Andrić, Ivo 1892–1975
A Serbian novelist, short story writer, and poet, Andrić is usually described as an epic novelist whose principal themes are fear and human isolation. A skilled craftsman and excellent storyteller, he writes in a lyrical, poetic style about his native region, endowing it with universal significance. In a world where the individual is dominated by historical forces, Andrić sees the enduring beauty of art as man's sole consolation. He was awarded the Nobel Prize for Literature in 1961. (See also Contemporary Authors, obituary, Vols. 57-60.)
While the subject of all three [novels in the Bosnian trilogy] are the people of Bosnia, Bosnian Chronicle delves deepest into those elements of the turbulent Bosnian heritage which give it its unique ethnic and spiritual flavor. This is the territory—roughly the size of West Virginia—which has been the contending ground of Eastern and Western cultures for almost two thousand years….
This, then, is the tortured, flamboyant tapestry of Andrić's stories—stories in which Bosnian men and women live their perilous and extraordinary lives amid oppression and cruelty, ever haunted by visions of freedom and human dignity which history has dangled before them but has been painfully slow to deliver. (p. v)
The main themes of Ivo Andrić's writing—causative interplay of guilt and human suffering, the individual versus tyranny, the warping of men's destinies through historic circumstance—which are explored singly in some of his stories, are woven in Bosnian Chronicle into a harmonious whole. The elegiac mood of his early poetry, the preoccupation with personal sin as an agent of general evil, which marks his longer stories written between the wars, are transmuted here into a relentless, many-leveled scrutiny of the character, psychology, and moral sap of a whole people. What is the truth behind the harshness of Bosnian life and its tormented heritage, how real is that audible and visible melancholy which the Austrian Colonel von Mitterer, in Bosnian Chronicle, speciously calls Urjammer—ancient misery? Why, as a discerning Yugoslav critic has asked, is "everything weighed down by some heavy and sinister burden, as if paying back who knows what kind of ancient and eternal debt"?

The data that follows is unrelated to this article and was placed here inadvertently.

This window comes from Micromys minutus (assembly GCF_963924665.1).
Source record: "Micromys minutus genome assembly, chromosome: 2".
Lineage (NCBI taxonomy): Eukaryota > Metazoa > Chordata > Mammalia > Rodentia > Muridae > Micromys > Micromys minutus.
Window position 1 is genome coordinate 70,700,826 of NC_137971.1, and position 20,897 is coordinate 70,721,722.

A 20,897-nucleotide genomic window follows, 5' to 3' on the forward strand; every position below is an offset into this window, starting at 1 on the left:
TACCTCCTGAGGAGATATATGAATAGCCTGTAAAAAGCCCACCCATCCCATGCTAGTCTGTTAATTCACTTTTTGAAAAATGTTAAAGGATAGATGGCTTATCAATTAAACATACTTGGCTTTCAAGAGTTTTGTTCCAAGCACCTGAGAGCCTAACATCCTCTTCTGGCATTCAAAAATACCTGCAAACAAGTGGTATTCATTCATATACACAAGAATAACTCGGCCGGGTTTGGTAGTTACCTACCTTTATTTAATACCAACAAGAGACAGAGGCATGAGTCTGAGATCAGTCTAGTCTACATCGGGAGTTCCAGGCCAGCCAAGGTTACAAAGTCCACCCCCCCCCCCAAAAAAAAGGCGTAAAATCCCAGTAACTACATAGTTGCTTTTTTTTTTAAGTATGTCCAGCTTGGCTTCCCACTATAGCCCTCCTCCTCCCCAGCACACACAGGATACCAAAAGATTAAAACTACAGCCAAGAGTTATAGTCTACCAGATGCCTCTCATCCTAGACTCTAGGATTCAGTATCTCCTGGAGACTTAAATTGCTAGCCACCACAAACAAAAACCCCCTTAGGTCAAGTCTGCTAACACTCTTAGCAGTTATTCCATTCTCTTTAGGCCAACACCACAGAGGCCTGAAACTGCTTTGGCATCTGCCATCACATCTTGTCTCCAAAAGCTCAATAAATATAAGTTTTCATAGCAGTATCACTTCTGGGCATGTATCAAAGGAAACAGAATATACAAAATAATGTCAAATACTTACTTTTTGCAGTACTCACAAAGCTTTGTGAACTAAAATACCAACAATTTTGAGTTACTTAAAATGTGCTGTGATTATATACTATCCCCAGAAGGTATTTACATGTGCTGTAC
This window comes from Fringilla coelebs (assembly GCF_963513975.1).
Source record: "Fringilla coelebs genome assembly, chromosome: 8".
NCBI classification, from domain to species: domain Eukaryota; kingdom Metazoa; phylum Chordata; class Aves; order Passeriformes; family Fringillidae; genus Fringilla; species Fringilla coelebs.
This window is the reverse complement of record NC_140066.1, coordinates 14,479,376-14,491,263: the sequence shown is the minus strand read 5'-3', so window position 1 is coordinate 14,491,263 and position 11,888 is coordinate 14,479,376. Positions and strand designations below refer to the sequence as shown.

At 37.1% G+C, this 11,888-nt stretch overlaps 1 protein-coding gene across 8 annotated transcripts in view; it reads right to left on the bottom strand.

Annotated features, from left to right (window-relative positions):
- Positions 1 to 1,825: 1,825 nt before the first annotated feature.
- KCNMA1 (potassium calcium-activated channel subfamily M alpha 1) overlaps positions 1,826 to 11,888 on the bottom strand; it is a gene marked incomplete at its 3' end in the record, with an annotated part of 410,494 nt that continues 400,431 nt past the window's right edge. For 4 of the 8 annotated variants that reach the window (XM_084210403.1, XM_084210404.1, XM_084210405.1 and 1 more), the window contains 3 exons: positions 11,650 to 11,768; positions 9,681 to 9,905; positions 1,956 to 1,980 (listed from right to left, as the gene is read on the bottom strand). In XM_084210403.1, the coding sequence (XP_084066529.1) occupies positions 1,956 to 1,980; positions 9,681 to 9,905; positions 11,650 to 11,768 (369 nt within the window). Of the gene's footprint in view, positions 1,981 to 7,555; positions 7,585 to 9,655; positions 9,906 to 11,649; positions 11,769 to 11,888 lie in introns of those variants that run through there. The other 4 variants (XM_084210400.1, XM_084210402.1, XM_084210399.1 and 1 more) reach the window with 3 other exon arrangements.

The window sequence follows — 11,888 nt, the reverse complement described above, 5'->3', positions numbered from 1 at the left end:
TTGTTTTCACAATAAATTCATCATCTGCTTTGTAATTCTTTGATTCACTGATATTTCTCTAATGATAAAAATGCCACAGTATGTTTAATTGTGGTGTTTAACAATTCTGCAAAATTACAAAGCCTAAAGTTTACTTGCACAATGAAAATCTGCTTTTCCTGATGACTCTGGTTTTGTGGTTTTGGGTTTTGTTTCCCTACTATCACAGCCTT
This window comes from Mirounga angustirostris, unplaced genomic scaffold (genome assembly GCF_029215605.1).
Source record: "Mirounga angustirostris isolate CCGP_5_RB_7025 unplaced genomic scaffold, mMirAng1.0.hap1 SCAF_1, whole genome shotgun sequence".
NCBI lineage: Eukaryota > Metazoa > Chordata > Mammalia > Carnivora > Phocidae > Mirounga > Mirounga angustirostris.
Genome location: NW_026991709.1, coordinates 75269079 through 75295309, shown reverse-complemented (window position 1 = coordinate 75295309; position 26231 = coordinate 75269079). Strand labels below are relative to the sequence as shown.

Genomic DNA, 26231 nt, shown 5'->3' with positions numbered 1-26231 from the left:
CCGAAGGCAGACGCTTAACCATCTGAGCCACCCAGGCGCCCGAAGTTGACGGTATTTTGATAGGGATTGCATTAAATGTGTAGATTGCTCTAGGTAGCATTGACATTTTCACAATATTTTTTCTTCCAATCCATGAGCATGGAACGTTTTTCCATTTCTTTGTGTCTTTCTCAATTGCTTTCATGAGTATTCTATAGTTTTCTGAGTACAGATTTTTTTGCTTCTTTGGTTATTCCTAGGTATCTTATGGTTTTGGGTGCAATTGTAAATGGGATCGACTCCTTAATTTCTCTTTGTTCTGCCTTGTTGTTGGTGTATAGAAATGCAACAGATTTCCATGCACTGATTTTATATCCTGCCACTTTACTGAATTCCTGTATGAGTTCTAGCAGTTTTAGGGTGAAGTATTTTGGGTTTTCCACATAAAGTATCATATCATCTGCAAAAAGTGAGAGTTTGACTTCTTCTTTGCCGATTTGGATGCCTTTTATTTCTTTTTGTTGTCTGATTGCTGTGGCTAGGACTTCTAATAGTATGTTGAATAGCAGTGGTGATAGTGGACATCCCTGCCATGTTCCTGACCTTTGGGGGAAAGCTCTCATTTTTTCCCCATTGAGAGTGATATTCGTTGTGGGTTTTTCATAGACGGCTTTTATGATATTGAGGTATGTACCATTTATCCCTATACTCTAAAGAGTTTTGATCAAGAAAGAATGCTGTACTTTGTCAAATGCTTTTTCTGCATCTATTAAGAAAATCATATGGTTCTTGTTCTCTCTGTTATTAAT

For his answer Andrić turns to the past, and his quest is absorbing and illuminating. The act is neither escapism nor a deliberate turning back on the modern world, but a clear-eyed, unsentimental pursuit of durable values and pertinent atavistic wisdom. It is the method of a compassionate researcher who knows that much of the truth of an individual and his group lies locked in his antecedents and must be dredged up for the sake of the total truth. So his answers are neither pat nor necessarily flattering to his subject.
The past, like the present, is ridden with guilt and evil, individual as well as communal, but it also yields a residue of good. Long centuries of oppression have forced the Bosnian character to grow like a stubborn plant in one of the country's mountain passes, close to the ground and bending with the wind. But there is also a hard core of patrimony that shows through, a hardy perennial undergrowth which no wars, tyranny, or brutalities could trample out of existence. In that patrimony, heroism, nobility, and greatness of heart exist side by side with moral turpitude and coarseness. Enduring values are handed down through generations and become a distinctive heritage. And all of it together, in Andrić's special amalgam of storytelling and large-scale canvas, makes for powerful, often shocking, but always fascinating and engrossing reading. (pp. vii-viii)
Joseph Hitrec, "Translator's Note," in Bosnian Chronicle by Ivo Andrić (copyright © 1963 by Alfred A. Knopf; reprinted by permission of Alfred A. Knopf, Inc.), Knopf, 1963, pp. v-viii.
[The] main theme in all three novels [of Andrić's 'Bosnian Trilogy'] is human isolation. For Andrić man, set against the vast panorama of history, is insignificant—fearful of external disaster and inwardly aware of his own insecurity in a world where everything is ephemeral, however much he may long for constancy. The particular history of old Turkish Bosnia, with its despotism and violence, thus portrays the broader theme of man's tragic struggle against the oncoming darkness of change and death. Against this Andrić sets man's creativity, as in the Muslim view of the symbolic meaning of that bridge on the Drina, which sees it as a work of lasting beauty, bridging the gulf of change. And it is because she resolutely suppresses love, creativity and spiritual awareness in her relentless pursuit of purely material wealth that Raika, the woman from Sarajevo who lived in lonely isolation in Belgrade, is such a tragic figure. (p. 69)